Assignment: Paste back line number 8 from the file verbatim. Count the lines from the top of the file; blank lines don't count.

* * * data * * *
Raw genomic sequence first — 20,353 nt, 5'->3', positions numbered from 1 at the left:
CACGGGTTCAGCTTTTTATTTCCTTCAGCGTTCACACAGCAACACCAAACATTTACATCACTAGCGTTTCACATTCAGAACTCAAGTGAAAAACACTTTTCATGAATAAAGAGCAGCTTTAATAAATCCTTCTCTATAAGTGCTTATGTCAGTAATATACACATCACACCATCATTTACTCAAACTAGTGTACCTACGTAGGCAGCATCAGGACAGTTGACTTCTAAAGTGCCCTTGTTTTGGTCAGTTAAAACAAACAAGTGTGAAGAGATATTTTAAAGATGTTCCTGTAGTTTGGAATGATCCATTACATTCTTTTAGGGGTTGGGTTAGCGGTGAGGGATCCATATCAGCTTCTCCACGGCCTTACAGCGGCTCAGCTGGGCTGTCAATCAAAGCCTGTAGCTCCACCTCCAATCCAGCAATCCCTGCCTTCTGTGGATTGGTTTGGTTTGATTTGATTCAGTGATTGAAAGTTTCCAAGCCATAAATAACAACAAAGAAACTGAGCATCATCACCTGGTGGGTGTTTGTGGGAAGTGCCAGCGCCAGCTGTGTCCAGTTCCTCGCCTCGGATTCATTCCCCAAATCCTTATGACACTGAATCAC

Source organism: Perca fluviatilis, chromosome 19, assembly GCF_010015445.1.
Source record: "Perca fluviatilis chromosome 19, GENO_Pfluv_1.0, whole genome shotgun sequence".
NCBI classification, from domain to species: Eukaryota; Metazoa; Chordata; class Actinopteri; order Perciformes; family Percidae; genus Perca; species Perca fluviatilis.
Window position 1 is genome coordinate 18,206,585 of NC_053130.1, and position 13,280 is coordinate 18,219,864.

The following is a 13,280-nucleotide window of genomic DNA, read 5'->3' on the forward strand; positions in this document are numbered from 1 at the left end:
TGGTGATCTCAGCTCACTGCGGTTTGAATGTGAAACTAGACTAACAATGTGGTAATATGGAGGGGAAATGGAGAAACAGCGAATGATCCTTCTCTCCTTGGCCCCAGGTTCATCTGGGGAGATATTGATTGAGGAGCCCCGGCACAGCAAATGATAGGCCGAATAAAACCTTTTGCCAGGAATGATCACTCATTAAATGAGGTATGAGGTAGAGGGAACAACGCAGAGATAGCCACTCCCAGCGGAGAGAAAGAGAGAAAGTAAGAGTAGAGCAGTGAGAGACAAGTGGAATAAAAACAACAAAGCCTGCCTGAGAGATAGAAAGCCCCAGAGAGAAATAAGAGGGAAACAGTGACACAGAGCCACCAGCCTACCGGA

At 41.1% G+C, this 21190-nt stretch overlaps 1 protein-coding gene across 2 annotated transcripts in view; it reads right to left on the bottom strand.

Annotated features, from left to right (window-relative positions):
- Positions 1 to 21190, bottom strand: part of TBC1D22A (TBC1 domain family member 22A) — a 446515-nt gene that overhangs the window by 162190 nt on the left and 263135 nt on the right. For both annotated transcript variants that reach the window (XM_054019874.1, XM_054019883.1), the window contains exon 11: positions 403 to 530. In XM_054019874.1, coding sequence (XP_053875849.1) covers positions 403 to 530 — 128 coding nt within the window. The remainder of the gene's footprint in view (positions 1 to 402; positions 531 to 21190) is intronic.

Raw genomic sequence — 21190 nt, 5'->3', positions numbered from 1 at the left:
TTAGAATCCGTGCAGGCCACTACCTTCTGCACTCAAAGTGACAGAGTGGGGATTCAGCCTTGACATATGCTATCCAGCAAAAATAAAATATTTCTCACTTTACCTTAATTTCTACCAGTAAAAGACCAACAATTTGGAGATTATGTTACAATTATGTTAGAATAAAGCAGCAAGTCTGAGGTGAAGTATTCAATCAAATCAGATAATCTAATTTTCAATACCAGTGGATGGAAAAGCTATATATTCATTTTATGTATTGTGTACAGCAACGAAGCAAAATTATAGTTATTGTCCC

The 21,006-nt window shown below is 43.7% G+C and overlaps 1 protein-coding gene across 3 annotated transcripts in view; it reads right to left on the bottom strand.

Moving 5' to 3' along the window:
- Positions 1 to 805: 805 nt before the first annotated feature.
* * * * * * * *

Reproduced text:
TGGTGATCTCAGCTCACTGCGGTTTGAATGTGAAACTAGACTAACAATGTGGTAATATGGAGGGGAAATGGAGAAACAGCGAATGATCCTTCTCTCCTTGGCCCCAGGTTCATCTGGGGAGATATTGATTGAGGAGCCCCGGCACAGCAAATGATAGGCCGAATAAAACCTTTTGCCAGGAATGATCACTCATTAAATGAGGTATGAGGTAGAGGGAACAACGCAGAGATAGCCACTCCCAGCGGAGAGAAAGAGAGAAAGTAAGAGTAGAGCAGTGAGAGACAAGTGGAATAAAAACAACAAAGCCTGCCTGAGAGATAGAAAGCCCCAGAGAGAAATAAGAGGGAAACAGTGACACAGAGCCACCAGCCTACCGGA